- This is not the pattern I’m using, but I wanted to show you how a more complicated pattern has more information. For example, the parts shaded in grey are to be interfaced.
- Here are the instructions for the pattern pieces. We need pattern sheet C and our markings are in red. 1
- Look, there’s C, right on top! Take note that the reverse side of the sheets have different letters.
- This is pattern sheet C unfolded. Don’t freak out! There’s a system here, really. (I think this is when Ottobre loses a few people). Don’t feel lost, this makes sense. Can you imagine how much paper they would have to use for each issue if they didn’t overlap the pattern pieces? This really makes a lot of sense.
- Remember how we need pattern sheet C and the color red? When we look along the bottom of the pattern sheet we see a series of multicolored numbers. We need numbers 1, 2, 3 (the numbers of our pattern) in red. There are 1 and 2.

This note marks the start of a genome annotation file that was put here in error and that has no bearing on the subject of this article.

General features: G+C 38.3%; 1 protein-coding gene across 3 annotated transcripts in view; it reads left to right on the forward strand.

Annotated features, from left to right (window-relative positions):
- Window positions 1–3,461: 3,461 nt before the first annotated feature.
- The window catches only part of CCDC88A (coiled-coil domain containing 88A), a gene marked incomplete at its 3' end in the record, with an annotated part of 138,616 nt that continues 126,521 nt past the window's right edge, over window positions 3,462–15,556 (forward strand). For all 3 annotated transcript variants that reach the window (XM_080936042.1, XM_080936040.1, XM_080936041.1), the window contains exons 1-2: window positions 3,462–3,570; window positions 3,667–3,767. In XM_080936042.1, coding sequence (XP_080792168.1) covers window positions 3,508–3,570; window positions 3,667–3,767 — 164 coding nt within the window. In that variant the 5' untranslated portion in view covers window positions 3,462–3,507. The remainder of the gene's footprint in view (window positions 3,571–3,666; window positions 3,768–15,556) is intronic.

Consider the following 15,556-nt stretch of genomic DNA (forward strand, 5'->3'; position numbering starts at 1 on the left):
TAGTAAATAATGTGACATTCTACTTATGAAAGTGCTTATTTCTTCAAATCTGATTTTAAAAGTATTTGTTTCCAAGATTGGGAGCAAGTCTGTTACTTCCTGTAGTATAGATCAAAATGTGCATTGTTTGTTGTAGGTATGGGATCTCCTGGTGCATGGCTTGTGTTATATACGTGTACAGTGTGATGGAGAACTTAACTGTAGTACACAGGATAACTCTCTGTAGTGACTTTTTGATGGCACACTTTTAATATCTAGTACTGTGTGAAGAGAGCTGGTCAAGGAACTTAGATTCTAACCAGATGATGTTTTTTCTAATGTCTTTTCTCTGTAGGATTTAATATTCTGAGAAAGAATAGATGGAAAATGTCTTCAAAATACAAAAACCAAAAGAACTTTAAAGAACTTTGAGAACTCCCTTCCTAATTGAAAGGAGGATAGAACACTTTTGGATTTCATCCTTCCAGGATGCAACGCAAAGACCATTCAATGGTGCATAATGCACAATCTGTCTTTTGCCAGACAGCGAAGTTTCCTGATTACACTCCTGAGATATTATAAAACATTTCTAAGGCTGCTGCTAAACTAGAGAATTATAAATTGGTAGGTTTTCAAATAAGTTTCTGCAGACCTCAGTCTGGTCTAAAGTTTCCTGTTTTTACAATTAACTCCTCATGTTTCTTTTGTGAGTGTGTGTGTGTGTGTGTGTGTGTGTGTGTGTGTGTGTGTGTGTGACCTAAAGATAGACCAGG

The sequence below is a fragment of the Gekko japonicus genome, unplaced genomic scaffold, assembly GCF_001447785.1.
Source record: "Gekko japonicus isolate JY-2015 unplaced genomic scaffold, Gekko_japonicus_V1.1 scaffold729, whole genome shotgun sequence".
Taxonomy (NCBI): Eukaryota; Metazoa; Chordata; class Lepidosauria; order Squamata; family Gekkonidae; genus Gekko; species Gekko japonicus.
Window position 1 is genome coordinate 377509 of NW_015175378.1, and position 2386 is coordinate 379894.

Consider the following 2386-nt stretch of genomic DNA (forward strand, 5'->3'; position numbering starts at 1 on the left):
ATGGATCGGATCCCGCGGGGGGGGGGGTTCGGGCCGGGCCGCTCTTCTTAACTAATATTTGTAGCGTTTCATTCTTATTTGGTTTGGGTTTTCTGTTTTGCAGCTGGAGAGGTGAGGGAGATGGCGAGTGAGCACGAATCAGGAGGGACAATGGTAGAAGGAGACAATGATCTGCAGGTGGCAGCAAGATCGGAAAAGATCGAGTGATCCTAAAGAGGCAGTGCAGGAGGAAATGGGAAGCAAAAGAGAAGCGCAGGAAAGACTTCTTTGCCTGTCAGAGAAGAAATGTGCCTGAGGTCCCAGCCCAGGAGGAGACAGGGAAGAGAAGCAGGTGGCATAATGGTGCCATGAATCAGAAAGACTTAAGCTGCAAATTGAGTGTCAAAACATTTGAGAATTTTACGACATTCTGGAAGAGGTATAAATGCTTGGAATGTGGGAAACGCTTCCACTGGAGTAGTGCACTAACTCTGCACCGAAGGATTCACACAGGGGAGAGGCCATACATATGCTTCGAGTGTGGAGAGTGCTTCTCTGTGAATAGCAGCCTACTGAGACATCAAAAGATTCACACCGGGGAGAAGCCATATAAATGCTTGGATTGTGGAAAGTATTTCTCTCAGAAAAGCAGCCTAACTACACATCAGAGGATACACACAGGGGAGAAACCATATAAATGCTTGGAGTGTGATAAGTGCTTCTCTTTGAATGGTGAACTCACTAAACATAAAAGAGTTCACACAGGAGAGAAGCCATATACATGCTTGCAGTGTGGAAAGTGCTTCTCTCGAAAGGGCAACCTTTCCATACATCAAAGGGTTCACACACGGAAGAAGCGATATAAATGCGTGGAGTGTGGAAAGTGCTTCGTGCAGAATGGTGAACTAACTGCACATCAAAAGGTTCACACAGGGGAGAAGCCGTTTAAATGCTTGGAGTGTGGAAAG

- We trace our finger straight up from the numbers on the bottom and find the corresponding numbers and lines on the sheet.
- I like to use low tack tape to secure my pattern and tracing paper. I usually use Swedish tracing paper or Kwik Trace paper to trace patterns. I just use a pencil and ruler for the straight lines.
- With a bit of concentration the lines are easy to follow. I do not add seam allowances at this point as I feel with all those lines it’s just too distracting for me. I add them on the fabric.